And the sparkles that flash from their eyes!
Behold a ghastly band,
Each a torch in his hand!
Those are Grecian ghosts, that in battle were slain
And unburied remain
Inglorious on the plain:
Give the vengeance due
To the valiant crew!
Behold how they toss their torches on high,
How they point to the Persian abodes
And glittering temples of their hostile gods.
- The princes applaud with a furious joy:
And the King seized a flambeau with zeal to destroy;
Thais led the way
To light him to his prey,
And like another Helen, fired another Troy!- Thus, long ago,
Ere heaving bellows learned to blow,
While organs yet were mute,
Timotheus, to his breathing flute
And sounding lyre,
Could swell the soul to rage, or kindle soft desire.
At last divine Cecilia came,
Inventress of the vocal frame;
The sweet enthusiast from her sacred store
Enlarged the former narrow bounds,
And added length to solemn sounds,
With Nature's mother-wit, and arts unknown before.
- Let old Timotheus yield the prize
Or both divide the crown;
He raised a mortal to the skies;
She drew an angel down!

Editor 1 Interpretation

Alexander's Feast; Or, The Power Of Music


John Dryden's "Alexander's Feast; Or, The Power Of Music" is a classic poem that was first published in 1697. The poem celebrates the power of music in ancient Greece, telling the story of Alexander the Great's feast and the performance of Timotheus, the famous musician. The poem is written in an ode form, using a variety of poetic devices to create a powerful and emotional piece of literature. In this literary criticism, we will explore the themes and literary devices used in this poem, and how they contribute to its overall power and significance.


The theme of music is central to this poem, as it celebrates the power of music to move and inspire people. Dryden uses music as a metaphor for the power of poetry and literature, suggesting that just as music can excite and move people, so too can poetry and literature. The poem also explores the theme of power, as it describes the power of Alexander the Great and the power of music to move and control people. This theme is particularly relevant to the historical context of the poem, as it was written during a time of political instability and uncertainty in England.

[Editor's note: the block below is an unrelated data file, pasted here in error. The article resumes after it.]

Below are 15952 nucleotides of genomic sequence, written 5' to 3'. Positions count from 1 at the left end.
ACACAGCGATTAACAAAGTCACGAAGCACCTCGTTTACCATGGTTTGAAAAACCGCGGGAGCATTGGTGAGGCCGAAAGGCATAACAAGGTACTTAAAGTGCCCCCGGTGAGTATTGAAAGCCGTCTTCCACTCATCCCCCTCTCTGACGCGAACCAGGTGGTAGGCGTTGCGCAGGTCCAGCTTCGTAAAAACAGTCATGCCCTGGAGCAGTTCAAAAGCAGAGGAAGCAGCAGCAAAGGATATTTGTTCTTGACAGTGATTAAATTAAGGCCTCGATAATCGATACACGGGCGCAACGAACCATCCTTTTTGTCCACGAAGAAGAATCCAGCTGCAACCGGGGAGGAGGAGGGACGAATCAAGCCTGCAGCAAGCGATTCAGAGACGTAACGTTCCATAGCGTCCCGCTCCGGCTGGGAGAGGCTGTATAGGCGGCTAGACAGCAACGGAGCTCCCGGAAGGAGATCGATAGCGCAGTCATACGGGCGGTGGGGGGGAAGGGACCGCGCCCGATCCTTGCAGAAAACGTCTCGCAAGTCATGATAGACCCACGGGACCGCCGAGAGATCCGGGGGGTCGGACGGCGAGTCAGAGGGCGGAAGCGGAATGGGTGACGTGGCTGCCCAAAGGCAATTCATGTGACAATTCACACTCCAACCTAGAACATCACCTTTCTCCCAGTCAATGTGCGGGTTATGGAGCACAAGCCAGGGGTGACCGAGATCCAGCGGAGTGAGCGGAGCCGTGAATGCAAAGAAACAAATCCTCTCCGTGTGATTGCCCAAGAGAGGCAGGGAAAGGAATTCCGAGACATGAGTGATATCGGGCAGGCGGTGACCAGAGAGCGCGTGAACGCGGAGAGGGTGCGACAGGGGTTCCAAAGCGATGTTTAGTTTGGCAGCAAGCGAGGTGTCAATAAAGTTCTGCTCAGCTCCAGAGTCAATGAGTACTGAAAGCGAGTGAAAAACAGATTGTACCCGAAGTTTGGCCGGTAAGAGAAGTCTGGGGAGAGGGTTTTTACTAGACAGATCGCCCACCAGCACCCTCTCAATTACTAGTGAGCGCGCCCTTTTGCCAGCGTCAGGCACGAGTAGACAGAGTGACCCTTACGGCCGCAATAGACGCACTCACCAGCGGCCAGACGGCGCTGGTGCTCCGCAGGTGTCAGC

Literary Devices

Dryden uses a variety of literary devices to create a powerful and emotional poem. The most notable of these is the use of imagery and metaphor, which creates vivid and memorable images in the reader's mind. For example, in describing the performance of Timotheus, Dryden writes:

Sooth'd with the sound, the king grew vain; Fought all his battles o'er again; And thrice he routed all his foes, and thrice he slew the slain.

Here, Dryden uses metaphor to describe the power of music, suggesting that it can transport people to another place and time, and even make them feel invincible.

Another important literary device used in the poem is the use of repetition and rhyme. Dryden repeats the word "music" multiple times throughout the poem, creating a sense of unity and continuity. He also uses rhyme to create a sense of rhythm and musicality, further enhancing the poem's overall impact.


"Alexander's Feast; Or, The Power Of Music" is a significant poem in English literature, as it marks a transition from the Renaissance to the Enlightenment. The poem is written in a style that is both formal and emotional, reflecting the changing attitudes of the time. It also reflects the growing interest in classical literature and culture, as Dryden draws on ancient Greek history and mythology to create a powerful and memorable poem.